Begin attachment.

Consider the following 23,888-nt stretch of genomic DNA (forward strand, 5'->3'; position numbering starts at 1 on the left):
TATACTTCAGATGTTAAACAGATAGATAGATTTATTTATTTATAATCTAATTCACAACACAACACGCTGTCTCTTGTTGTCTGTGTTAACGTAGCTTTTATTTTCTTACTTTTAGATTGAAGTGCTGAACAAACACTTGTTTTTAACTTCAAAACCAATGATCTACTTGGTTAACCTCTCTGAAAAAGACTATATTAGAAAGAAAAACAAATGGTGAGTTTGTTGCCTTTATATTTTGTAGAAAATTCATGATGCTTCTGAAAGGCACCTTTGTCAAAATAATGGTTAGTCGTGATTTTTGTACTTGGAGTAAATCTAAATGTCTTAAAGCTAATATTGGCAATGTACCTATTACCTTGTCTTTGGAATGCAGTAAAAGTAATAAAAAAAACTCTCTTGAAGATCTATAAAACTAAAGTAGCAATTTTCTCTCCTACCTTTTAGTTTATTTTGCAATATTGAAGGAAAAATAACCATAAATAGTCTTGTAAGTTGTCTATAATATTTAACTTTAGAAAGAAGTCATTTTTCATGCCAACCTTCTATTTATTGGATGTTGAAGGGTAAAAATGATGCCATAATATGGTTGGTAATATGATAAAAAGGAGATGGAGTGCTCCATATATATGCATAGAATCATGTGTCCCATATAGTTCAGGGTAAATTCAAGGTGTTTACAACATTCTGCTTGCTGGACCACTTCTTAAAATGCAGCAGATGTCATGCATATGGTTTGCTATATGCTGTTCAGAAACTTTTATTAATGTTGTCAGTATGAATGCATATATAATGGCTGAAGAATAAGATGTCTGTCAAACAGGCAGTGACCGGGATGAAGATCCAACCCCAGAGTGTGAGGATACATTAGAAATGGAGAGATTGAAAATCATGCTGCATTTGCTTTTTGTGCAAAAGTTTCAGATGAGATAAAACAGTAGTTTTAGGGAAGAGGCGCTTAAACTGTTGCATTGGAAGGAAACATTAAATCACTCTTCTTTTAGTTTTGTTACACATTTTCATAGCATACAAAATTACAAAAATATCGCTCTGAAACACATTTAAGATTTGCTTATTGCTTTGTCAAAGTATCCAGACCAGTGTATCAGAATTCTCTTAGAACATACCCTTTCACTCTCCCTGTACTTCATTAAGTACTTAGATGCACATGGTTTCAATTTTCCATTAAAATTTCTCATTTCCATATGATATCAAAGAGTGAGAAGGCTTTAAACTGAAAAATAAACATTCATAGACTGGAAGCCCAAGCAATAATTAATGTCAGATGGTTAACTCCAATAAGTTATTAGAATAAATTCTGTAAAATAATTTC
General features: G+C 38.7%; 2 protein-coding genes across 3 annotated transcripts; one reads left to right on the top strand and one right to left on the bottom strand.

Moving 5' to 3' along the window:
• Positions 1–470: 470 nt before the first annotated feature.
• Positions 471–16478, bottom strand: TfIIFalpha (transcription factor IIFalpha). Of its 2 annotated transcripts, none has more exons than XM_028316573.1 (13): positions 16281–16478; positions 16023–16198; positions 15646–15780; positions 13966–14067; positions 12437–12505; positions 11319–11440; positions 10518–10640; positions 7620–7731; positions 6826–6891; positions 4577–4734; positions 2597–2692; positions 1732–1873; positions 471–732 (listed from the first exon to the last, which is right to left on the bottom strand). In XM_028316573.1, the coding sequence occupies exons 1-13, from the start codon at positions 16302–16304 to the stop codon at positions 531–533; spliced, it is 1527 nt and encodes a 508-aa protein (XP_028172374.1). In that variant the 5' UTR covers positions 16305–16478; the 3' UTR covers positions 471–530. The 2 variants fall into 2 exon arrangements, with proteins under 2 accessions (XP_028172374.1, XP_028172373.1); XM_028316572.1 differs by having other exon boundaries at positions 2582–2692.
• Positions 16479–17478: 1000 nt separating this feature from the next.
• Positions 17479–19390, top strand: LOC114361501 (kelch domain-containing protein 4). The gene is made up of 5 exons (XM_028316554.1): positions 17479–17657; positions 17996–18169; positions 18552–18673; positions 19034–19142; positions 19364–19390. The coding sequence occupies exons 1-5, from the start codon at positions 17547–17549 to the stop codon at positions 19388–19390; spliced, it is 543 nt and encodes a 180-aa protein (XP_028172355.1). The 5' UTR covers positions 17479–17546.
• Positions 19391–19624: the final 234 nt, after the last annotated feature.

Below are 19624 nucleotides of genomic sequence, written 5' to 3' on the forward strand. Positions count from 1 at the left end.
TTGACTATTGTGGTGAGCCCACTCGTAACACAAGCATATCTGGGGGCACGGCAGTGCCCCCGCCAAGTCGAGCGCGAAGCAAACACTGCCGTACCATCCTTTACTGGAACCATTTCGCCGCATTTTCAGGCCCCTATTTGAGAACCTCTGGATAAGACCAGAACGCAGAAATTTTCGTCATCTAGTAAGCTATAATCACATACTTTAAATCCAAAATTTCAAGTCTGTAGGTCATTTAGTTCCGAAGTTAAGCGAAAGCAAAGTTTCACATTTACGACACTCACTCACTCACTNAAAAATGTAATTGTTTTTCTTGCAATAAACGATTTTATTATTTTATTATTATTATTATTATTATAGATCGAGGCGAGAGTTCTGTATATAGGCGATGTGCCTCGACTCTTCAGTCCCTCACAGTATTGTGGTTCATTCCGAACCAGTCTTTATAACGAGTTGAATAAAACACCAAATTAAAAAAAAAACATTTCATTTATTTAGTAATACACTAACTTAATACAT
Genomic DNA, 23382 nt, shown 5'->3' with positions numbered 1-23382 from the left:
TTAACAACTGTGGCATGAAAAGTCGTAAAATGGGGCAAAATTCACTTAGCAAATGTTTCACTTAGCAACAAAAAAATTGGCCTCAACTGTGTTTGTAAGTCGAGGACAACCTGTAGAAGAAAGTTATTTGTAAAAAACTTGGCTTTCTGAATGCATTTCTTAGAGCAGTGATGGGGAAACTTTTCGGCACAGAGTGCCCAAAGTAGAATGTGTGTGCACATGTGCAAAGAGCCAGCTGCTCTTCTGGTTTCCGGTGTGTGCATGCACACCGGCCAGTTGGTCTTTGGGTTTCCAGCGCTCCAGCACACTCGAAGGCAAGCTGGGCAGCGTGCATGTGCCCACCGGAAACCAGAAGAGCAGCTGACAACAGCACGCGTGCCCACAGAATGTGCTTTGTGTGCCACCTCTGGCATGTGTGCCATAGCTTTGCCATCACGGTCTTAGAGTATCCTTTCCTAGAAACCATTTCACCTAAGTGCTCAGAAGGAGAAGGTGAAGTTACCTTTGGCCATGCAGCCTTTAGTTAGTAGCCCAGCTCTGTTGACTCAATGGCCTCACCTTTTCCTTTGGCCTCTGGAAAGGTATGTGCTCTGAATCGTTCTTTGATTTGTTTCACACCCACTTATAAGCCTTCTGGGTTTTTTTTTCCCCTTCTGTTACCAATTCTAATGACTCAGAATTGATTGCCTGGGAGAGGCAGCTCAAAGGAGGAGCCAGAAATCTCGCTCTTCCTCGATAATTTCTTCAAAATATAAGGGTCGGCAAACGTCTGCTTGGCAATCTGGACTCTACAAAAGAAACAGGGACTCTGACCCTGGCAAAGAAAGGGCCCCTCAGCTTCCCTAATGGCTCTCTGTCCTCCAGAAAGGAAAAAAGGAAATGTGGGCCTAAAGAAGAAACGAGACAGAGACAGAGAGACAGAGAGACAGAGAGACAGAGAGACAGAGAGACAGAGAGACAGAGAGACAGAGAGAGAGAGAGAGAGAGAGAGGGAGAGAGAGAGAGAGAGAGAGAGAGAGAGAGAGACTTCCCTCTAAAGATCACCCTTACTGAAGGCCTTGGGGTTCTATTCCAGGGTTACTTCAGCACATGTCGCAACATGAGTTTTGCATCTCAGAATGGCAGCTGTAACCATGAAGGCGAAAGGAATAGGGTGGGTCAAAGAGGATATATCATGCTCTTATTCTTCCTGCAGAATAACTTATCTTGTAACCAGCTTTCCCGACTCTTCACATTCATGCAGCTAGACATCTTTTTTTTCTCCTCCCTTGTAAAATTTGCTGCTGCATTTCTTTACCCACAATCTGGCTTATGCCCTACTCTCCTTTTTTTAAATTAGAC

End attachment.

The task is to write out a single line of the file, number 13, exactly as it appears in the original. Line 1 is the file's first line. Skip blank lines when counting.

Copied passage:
TTAACAACTGTGGCATGAAAAGTCGTAAAATGGGGCAAAATTCACTTAGCAAATGTTTCACTTAGCAACAAAAAAATTGGCCTCAACTGTGTTTGTAAGTCGAGGACAACCTGTAGAAGAAAGTTATTTGTAAAAAACTTGGCTTTCTGAATGCATTTCTTAGAGCAGTGATGGGGAAACTTTTCGGCACAGAGTGCCCAAAGTAGAATGTGTGTGCACATGTGCAAAGAGCCAGCTGCTCTTCTGGTTTCCGGTGTGTGCATGCACACCGGCCAGTTGGTCTTTGGGTTTCCAGCGCTCCAGCACACTCGAAGGCAAGCTGGGCAGCGTGCATGTGCCCACCGGAAACCAGAAGAGCAGCTGACAACAGCACGCGTGCCCACAGAATGTGCTTTGTGTGCCACCTCTGGCATGTGTGCCATAGCTTTGCCATCACGGTCTTAGAGTATCCTTTCCTAGAAACCATTTCACCTAAGTGCTCAGAAGGAGAAGGTGAAGTTACCTTTGGCCATGCAGCCTTTAGTTAGTAGCCCAGCTCTGTTGACTCAATGGCCTCACCTTTTCCTTTGGCCTCTGGAAAGGTATGTGCTCTGAATCGTTCTTTGATTTGTTTCACACCCACTTATAAGCCTTCTGGGTTTTTTTTTCCCCTTCTGTTACCAATTCTAATGACTCAGAATTGATTGCCTGGGAGAGGCAGCTCAAAGGAGGAGCCAGAAATCTCGCTCTTCCTCGATAATTTCTTCAAAATATAAGGGTCGGCAAACGTCTGCTTGGCAATCTGGACTCTACAAAAGAAACAGGGACTCTGACCCTGGCAAAGAAAGGGCCCCTCAGCTTCCCTAATGGCTCTCTGTCCTCCAGAAAGGAAAAAAGGAAATGTGGGCCTAAAGAAGAAACGAGACAGAGACAGAGAGACAGAGAGACAGAGAGACAGAGAGACAGAGAGACAGAGAGACAGAGAGACAGAGAGAGAGAGAGAGAGAGAGAGGGAGAGAGAGAGAGAGAGAGAGAGAGAGAGAGAGACTTCCCTCTAAAGATCACCCTTACTGAAGGCCTTGGGGTTCTATTCCAGGGTTACTTCAGCACATGTCGCAACATGAGTTTTGCATCTCAGAATGGCAGCTGTAACCATGAAGGCGAAAGGAATAGGGTGGGTCAAAGAGGATATATCATGCTCTTATTCTTCCTGCAGAATAACTTATCTTGTAACCAGCTTTCCCGACTCTTCACATTCATGCAGCTAGACATCTTTTTTTTCTCCTCCCTTGTAAAATTTGCTGCTGCATTTCTTTACCCACAATCTGGCTTATGCCCTACTCTCCTTTTTTTAAATTAGAC